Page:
• an exclusion for "Failure to Follow Minimum Required Practices"; and
  • a defence based on misrepresentation – namely, that Cottage misrepresented materials facts in its application for coverage.

The exclusion dictated that the insurer would not be liable for "any failure of an Insured to continuously implement the procedures and risk controls identified in the Insured's application".

CNA alleged that, among other omissions, Cottage failed to:

  • "continuously implement the procedures and risk controls identified in its application";
  • "regularly check and maintain security patches on its systems"; or
  • "enhance risk controls".

Regarding the misrepresentation defence, CNA alleged that "Cottage's application for coverage under the [policy] contained misrepresentations and/or omissions of material fact", and that "the data breach at issue... was caused by Cottage's failure to maintain the risk controls identified in its application".

The Columbia Cottage litigation was recently dismissed without prejudice because the NetProtect360 policy included a mandatory alternative dispute resolution (ADR) provision for disputes between the insured and insurer. The federal judge granted Cottage's motion to dismiss, holding that CNA had failed to exhaust all non-judicial remedies, including the ADR provision, before filing its declaratory judgment action. Nonetheless, the original pleaded action is instructive concerning the types of issue that may arise in future litigation.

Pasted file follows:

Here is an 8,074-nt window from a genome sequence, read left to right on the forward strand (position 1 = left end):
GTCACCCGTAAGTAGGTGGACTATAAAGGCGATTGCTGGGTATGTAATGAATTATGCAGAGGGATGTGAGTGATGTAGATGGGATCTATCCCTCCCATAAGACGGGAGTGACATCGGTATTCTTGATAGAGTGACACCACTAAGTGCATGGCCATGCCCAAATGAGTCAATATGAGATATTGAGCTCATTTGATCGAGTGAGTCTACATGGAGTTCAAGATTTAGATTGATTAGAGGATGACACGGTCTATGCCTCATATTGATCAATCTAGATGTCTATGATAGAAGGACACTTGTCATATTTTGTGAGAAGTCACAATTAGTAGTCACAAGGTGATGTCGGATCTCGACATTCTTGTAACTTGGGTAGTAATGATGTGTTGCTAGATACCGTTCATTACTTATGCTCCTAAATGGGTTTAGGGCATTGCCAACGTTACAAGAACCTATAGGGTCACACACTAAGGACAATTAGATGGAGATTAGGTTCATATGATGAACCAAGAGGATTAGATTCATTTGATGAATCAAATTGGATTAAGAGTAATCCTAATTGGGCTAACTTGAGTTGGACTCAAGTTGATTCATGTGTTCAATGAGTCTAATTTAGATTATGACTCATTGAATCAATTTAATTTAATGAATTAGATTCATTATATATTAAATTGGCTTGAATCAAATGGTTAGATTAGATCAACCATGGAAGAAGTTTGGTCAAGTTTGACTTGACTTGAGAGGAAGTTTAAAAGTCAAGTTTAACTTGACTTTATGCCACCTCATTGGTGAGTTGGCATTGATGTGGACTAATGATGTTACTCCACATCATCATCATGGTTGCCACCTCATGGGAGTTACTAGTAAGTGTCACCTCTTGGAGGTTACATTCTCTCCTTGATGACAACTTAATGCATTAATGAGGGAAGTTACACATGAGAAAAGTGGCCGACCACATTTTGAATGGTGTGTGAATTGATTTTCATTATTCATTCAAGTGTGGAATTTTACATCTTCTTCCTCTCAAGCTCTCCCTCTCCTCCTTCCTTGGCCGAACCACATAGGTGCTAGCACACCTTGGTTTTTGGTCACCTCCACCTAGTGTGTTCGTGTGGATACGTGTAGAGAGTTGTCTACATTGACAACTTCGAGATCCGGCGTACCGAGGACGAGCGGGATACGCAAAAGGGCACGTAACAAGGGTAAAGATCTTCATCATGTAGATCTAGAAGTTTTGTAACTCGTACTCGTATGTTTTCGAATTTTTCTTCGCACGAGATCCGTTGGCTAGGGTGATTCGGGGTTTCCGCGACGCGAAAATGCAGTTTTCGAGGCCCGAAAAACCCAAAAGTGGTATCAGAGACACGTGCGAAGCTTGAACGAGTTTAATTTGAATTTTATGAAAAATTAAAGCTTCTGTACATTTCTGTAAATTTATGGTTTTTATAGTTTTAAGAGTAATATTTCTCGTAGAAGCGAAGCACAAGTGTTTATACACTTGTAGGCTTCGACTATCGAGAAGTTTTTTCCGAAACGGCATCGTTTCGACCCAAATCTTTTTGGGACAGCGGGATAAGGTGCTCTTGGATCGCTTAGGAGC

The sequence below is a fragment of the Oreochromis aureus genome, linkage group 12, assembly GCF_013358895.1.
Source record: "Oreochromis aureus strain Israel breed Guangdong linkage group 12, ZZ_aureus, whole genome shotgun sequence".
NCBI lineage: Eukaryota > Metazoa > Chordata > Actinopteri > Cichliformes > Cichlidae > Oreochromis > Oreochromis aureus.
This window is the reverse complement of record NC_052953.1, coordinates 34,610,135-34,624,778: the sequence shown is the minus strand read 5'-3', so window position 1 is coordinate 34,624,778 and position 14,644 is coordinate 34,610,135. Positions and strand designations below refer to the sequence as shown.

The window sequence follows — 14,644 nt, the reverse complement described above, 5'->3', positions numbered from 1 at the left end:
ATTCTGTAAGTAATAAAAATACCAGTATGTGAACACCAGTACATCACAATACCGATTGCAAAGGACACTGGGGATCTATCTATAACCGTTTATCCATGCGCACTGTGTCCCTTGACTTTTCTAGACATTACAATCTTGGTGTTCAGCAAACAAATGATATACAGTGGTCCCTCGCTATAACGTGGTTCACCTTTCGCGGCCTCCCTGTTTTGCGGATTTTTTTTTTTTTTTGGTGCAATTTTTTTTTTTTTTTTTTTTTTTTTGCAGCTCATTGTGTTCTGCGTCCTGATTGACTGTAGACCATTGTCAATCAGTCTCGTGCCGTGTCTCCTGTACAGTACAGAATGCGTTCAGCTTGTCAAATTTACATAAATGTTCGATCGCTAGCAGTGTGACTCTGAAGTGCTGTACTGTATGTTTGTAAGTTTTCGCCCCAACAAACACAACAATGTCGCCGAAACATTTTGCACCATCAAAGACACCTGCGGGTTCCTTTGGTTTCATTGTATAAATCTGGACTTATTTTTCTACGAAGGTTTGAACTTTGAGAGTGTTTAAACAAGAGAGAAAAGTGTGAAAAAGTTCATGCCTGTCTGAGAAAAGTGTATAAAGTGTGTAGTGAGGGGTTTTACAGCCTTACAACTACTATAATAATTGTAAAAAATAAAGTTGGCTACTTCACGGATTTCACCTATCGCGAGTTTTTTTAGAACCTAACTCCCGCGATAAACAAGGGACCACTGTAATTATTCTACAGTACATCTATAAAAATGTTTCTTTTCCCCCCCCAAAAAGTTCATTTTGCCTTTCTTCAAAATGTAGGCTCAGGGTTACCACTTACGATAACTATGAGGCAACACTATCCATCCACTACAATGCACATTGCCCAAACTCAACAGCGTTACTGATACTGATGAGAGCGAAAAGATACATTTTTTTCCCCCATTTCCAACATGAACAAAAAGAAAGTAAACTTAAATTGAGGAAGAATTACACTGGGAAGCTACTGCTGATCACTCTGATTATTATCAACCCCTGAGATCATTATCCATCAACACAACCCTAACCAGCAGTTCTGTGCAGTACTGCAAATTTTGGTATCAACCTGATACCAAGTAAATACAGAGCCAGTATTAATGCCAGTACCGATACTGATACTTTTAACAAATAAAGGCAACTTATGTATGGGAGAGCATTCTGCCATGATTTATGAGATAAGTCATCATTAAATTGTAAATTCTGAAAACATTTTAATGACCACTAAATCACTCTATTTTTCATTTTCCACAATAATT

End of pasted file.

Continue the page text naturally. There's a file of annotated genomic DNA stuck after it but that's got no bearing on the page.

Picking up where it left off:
New motives

One of the greatest developments over the past year has been an acknowledgment of the changing motives of hackers and what this means to the industry at large. When discussing recent cyber-attacks, Amica's chief information security officer, Gil Bishop, recently stated: "perhaps the greatest impact of these events is the confirmation that we're no longer dealing with just profit-motivated cyber threats." As a result, he says: "risk analysis has to become more sophisticated and move beyond simply considering the 'street value' of given customer data."(7) As noted above, because of the inherent complexities in cyber-attacks, use of off-the-shelf cyber-policies is highly inadvisable. Recent cyber-attacks, including those on health insurers Anthem and Premera – which were allegedly carried out by state-sponsored Chinese perpetrators, potentially operating as part of a broad intelligence-gathering mission – further highlight the need to tailor policies to deal with an insured's specific needs.